Device 7. By casting in a multitude of vain thoughts, while the soul is in seeking of God, or in waiting on God; and by this device he has cooled some men’s spirits in heavenly services, and taken off, at least for a time, many precious souls from religious performances.
There’s a lot of misunderstanding around spiritual warfare. Despite what you see in movies and read in some Christian novels, for the average believer spiritual warfare is not cosmic death matches and flaming swords. It’s a battle of the mind against discouragement and wrong thinking.
Right living and right believing depends on right thinking. And when you’re trying to devote yourself to God, Satan will try to distract you with what Thomas Brooks calls “vain thoughts.” These are worries, worldly cares, discouragements, and arguments against Christ and his kingdom. They can wear you down and “put you off” from serving the Lord.
Winning this battle is about engaging this wrong thinking, taking hold of it, and countering it with a healthy dose of truth. In Precious Remedies against Satan’s Devices, Brooks explains seven ways to do this.
Remedy 1: Prepare for discouragement
What is Costco Wholesale’s number-one selling item? Their Kirkland Signature bathroom tissue. Where do they locate it? At the farthest possible point from the entrance. Why? They want you to see and smell as much of their goods as possible before you get there.
Why does your favorite grocery store place milk and eggs against the back wall? The same reason. They expect you’ll fill your cart with other items on the way to get your gallon of 2-percent. Even if you’re just running in quickly for milk, it’s likely something else will catch your eye or nose, something you’ll remember you needed anyway.
One technique for filling your grocery basket with better things: Shop produce first. It’s usually near the entrance. Just make a quick turn and start loading up on fresh vegetables and fruits, leafy greens and brightly-colored peppers and tomatoes.
Then, shop the perimeter, where you’ll usually find the deli, dairy section, and maybe even some health foods and organics. By the time you reach the center aisles full of packaged and processed foods a good part of your food budget will already be accounted for.
Why am I going on about groceries in a blog post about spiritual discipline? The principles are the same. Just like we should fill our carts with nourishing foods instead of junk, we should fill our minds with choice thoughts about God and his goodness instead of the “junk” thoughts our enemy offers us.
Satan will always lob his prepackaged discouragement grenades in our direction. But we decide what occupies our minds while we worship and serve the Lord. Regular time in God’s Word is the primary source from which we can fill our thoughts and hearts with what Thomas Brooks would call “choice goods.”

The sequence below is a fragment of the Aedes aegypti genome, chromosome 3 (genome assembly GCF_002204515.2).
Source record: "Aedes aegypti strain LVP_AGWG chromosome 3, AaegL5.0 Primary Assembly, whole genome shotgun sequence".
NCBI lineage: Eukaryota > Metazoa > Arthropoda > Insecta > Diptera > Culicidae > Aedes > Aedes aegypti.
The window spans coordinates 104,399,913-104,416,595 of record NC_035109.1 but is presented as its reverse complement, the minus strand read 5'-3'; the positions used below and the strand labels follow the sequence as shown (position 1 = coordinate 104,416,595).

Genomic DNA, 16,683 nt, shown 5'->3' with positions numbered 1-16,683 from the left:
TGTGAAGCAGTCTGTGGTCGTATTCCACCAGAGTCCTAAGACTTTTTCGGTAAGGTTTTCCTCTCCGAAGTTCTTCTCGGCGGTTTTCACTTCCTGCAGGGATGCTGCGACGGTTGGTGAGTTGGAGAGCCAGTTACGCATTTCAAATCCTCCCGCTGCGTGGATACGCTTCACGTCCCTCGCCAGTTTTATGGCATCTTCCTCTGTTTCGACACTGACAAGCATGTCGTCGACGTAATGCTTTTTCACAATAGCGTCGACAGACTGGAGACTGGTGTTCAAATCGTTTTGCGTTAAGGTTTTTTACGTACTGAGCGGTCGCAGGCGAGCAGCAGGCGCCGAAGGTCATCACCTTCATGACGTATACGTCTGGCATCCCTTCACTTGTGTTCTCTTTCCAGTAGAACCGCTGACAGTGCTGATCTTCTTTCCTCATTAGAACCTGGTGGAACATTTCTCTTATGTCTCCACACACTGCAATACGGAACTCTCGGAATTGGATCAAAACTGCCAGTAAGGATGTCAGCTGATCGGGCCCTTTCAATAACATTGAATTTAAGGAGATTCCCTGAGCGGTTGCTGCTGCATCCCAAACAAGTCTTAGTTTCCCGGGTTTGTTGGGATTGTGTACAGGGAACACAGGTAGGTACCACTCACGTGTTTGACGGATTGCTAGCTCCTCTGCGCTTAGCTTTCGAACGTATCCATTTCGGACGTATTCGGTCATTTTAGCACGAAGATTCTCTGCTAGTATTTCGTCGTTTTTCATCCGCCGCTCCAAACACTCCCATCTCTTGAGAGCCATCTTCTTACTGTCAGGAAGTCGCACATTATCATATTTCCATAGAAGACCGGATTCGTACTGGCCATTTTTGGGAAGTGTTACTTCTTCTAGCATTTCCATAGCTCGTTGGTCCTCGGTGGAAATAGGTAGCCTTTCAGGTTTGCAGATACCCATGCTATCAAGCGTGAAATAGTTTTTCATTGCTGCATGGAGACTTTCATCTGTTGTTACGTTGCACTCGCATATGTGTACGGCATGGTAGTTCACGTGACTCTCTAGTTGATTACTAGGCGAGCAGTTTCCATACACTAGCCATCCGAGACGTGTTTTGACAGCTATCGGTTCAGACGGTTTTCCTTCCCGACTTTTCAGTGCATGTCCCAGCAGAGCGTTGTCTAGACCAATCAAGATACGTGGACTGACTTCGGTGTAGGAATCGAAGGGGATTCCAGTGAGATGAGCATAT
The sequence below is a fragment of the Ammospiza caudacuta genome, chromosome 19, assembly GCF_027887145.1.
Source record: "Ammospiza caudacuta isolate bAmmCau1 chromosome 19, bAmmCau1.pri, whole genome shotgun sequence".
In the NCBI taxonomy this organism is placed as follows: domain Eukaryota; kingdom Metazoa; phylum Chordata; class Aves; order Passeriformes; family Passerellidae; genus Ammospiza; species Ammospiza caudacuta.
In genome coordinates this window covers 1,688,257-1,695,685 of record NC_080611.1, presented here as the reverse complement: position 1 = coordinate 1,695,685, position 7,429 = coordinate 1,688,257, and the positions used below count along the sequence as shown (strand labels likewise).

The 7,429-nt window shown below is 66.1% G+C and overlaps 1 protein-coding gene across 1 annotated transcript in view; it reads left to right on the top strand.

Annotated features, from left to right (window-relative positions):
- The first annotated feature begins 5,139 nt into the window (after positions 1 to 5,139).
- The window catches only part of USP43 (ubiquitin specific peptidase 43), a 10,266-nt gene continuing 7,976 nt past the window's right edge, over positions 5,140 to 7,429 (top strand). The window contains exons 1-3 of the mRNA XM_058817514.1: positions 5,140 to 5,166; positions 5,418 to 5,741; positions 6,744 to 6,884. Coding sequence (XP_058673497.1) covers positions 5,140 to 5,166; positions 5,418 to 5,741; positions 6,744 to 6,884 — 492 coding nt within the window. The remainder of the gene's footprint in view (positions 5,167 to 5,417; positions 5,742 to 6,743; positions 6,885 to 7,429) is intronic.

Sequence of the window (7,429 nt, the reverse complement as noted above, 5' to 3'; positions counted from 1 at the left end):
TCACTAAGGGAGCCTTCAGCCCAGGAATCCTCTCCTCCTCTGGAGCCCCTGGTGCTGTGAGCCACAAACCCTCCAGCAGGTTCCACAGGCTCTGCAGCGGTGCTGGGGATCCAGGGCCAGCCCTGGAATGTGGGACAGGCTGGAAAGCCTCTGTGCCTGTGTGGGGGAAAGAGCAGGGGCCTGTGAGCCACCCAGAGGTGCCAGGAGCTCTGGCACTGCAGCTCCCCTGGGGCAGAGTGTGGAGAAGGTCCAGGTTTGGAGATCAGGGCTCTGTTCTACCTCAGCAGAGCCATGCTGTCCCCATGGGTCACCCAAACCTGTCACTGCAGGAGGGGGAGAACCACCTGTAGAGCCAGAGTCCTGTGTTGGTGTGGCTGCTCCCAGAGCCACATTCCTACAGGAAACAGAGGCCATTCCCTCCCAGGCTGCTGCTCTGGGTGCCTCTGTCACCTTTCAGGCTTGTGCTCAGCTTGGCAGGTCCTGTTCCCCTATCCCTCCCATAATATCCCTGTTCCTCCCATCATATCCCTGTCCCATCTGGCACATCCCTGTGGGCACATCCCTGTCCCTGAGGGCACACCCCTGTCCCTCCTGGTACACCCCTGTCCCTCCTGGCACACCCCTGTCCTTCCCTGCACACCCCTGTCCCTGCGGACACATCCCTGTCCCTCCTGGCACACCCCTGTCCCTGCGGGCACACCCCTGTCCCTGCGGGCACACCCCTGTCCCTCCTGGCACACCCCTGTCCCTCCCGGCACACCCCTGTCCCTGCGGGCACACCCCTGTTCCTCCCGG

The apostle Paul provides clear advice in this area of discipline.
If then you have been raised with Christ, seek the things that are above, where Christ is, seated at the right hand of God. Set your minds on things that are above, not on things that are on earth. For you have died, and your life is hidden with Christ in God (Colossians 3:1–3, ESV).
Finally, brothers, whatever is true, whatever is honorable, whatever is just, whatever is pure, whatever is lovely, whatever is commendable, if there is any excellence, if there is anything worthy of praise, think about these things (Philippians 4:8, ESV).
Remedy 2: Press on through discouragement
Jesus’s well-known admonition in his Sermon on the Mount – “ask, seek, knock” (Mt. 7:7; Lk. 11:9) – is excellent advice here. But the way you have likely read this passage may not be the best translation.
The HCSB has it well: “Keep asking, and it will be given to you. Keep searching, and you will find. Keep knocking, and the door will be opened to you.” The three imperative verbs in the original Greek demand continuous action, not one-time obedience. They insist on persistence. They expect diligence. They anticipate unrelenting effort.
Pushing past a previous personal recored can make an athlete stronger. Studying and analyzing beyond a perceived mental capacity can help a student ace a test. Choosing to worship and pray despite creeping doubt and futility can lead to undiscovered riches of joy and peace.
Picture the beautiful, iconic Golden Gate Bridge in San Francisco’s bay. Now imagine a single, small segment of its span missing. Despite the billions of dollars it would take to build that bridge today, the entire thing would be worthless without that missing piece.
Satan will whisper his lies and deceit when you draw near to God. Use his intimidation to fuel your devotion onward. Doing so may lay that final stretch of road that leads to a sweetness of fellowship you have never known.
Remedy 3: Confess your discouragement
I wrote in an earlier post about minimalism and tiny houses. Some people take extreme measures to declutter their lives and be free from materialism.
There’s a simple principle at work there: The less space you have, the less room there is for junk.
Now, I’m not suggesting a secret technique for reducing space in your mind for what Thomas Brooks calls “vain thoughts” (ahh … wouldn’t that be nice, though?). What I propose is actively denying room to the thoughts Satan proposes that inhibit and discourage us from devotion.
Note that Brooks recommends actively bringing these thoughts to God in prayer. Acknowledge them, confess them. He already knows you have them! If a child gives his friend a dangerous object, isn’t it wiser for the friend to immediately let his parents know than hide it away somewhere?
So, when the enemy tries to derail your devotion with discouragement or doubt, make that part of your prayers instead of pretending you aren’t experiencing the struggle. Your heavenly Father has greater resources to combat such evil than you can imagine.
Remedy 4: Rejoice in discouragement
It’s being called one of the greatest bits of nature documentary work ever filmed. Narrated by David Attenborough and scored by film composer Hans Zimmer, the first episode of Blue Planet II features a heart-racing chase sequence that rivals any action movie.